Monkey bread is popular treat

Recipe finder

February 13, 1991|By Sherrie Clinton | Sherrie Clinton,Evening Sun Staff

Monkey bread is very popular with our readers, judging by the amount of responses we received for Maryam Sarshar Najafali.

But first a reminder, Recipe Finder is a reader exchange recipe column. We do not mail recipes, even if you send a stamped, self-addressed envelope.

Many recipes in Recipe Finder are not tested before they run. That means it's very important to include complete ingredients and directions in any recipe you may send us.

And please print neatly! Recipe Finder has spent many an "entertaining" hour trying to decide if a little squiggle stands for teaspoon or tablespoon or trying to decipher someone's last name.

Now back to business.

This monkey bread recipe is from Mickey Brogan of Baltimore. "I raised four boys and this was definitely a family favorite. In fact, after pulling the recipe to send you, my 23-year-old and I put one together and stuck it in the oven," she writes.

Monkey bread

Monkey cake:

4 cans refrigerator biscuits, country or buttermilk style

1/2 cup granulated sugar

1/3 cup brown sugar

1 tablespoon cinnamon

Sauce:

1 1/2 sticks butter or margarine

1/2 cup granulated sugar

1/2 cup brown sugar

For the cake: combine the sugars and the cinnamon in either a lunch bag or a plastic bag. Break the biscuits into quarters and add ten or 12 pieces at a time to the bag and shake to coat. Place in a greased tube or bundt pan.

For the sauce: melt butter and sugar in small saucepan. Cook until thick. Pour over biscuits and bake at 350 degrees for 30 minutes.

This version of monkey bread comes from Joyce Eiben o Towson. She says her family loves it.

Monkey Bread

1 handful of nuts, such as walnuts or pecans

1 3 5/8 -ounce package of butterscotch pudding and pie filling (don't use instant)

20 frozen bread rolls (Joyce uses Bridgeford brand)

1/4 cup brown sugar

1 teaspoon cinnamon

Dash salt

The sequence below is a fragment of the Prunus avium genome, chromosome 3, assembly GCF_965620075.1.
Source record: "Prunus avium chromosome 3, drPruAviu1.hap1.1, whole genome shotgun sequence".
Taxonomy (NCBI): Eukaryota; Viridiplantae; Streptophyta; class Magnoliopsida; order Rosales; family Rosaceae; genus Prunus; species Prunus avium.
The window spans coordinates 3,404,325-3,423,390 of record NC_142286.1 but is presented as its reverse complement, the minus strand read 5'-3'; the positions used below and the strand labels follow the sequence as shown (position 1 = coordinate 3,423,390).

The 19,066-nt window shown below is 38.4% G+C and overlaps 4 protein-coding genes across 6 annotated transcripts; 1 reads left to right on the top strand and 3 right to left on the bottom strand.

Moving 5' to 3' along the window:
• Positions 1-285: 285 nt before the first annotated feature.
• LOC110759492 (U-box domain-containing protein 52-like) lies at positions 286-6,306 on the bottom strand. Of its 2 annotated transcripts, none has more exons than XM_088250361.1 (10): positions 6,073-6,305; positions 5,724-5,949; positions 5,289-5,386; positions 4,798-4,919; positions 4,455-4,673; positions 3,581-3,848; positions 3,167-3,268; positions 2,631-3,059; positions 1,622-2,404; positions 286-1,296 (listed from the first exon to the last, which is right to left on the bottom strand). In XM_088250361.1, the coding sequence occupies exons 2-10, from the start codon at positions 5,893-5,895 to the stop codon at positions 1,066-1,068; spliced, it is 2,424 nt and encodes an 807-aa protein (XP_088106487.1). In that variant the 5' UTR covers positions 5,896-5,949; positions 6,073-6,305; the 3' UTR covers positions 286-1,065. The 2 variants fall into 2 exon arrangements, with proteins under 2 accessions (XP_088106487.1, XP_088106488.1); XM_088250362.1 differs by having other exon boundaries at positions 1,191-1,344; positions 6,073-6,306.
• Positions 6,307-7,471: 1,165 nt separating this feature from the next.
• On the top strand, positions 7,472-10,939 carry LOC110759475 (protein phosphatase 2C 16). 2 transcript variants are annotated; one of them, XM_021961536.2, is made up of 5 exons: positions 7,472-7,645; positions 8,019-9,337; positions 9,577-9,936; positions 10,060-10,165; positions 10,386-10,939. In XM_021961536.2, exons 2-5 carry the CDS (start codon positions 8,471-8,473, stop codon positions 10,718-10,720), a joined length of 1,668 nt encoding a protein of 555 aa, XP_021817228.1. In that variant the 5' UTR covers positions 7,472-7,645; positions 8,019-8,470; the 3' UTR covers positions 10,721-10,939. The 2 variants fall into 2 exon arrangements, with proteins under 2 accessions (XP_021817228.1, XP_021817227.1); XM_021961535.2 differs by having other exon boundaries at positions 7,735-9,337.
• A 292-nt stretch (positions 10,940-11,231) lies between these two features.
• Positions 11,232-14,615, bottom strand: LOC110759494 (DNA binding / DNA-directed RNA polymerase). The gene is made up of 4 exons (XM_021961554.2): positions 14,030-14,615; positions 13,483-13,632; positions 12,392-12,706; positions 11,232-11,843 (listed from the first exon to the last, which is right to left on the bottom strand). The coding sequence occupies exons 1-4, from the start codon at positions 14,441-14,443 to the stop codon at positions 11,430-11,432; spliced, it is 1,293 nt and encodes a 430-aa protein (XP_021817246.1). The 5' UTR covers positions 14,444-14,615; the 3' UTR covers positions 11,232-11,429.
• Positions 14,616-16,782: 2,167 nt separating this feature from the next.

1/4 pound butter or margarine melted

Spray bundt pan with PAM. Put nuts in bottom of pan. Sprinkle dry pudding mix over nuts. Arrange frozen bread rolls evenly over pudding. Mix together sugar, cinnamon, salt and butter together and pour over top of rolls. Cover and refrigerate overnight or cover and place in draft free place until rolls thaw and rise to top of pan. Bake at 350 degrees for 25 to 30 minutes or until top is deep golden brown. Cool for five minutes. Invert and serve.

Recipe Requests

Monkey bread

Monkey cake:

4 cans refrigerator biscuits, country or buttermilk style

1/2 cup granulated sugar

1/3 cup brown sugar

1 tablespoon cinnamon

Sauce:

1 1/2 sticks butter or margarine

1/2 cup granulated sugar

1/2 cup brown sugar

For the cake: combine the sugars and the cinnamon in either a lunch bag or a plastic bag. Break the biscuits into quarters and add ten or 12 pieces at a time to the bag and shake to coat. Place in a greased tube or bundt pan.

For the sauce: melt butter and sugar in small saucepan. Cook until thick. Pour over biscuits and bake at 350 degrees for 30 minutes.

This version of monkey bread comes from Joyce Eiben o Towson. She says her family loves it.

Monkey Bread

1 handful of nuts, such as walnuts or pecans

1 3 5/8 -ounce package of butterscotch pudding and pie filling (don't use instant)

20 frozen bread rolls (Joyce uses Bridgeford brand)

1/4 cup brown sugar

1 teaspoon cinnamon

Dash salt

1/4 pound butter or margarine melted

Spray bundt pan with PAM. Put nuts in bottom of pan. Sprinkle dry pudding mix over nuts. Arrange frozen bread rolls evenly over pudding. Mix together sugar, cinnamon, salt and butter together and pour over top of rolls. Cover and refrigerate overnight or cover and place in draft free place until rolls thaw and rise to top of pan. Bake at 350 degrees for 25 to 30 minutes or until top is deep golden brown. Cool for five minutes. Invert and serve.

Recipe Requests

* Shirley Murphy of Glen Burnie wants the Oriental orange sauce recipe that is used for Chinese chicken or beef.

IF YOU ARE looking for a recipe or can answer a request for a long-gone recipe, write to Recipe Finder, Food Section, The Evening Sun, Box 1377, 501 N. Calvert St., Baltimore, Md., 21278.

If you send in more than one recipe, please put each on a separate sheet of paper and put your name, address AND telephone number on each sheet.

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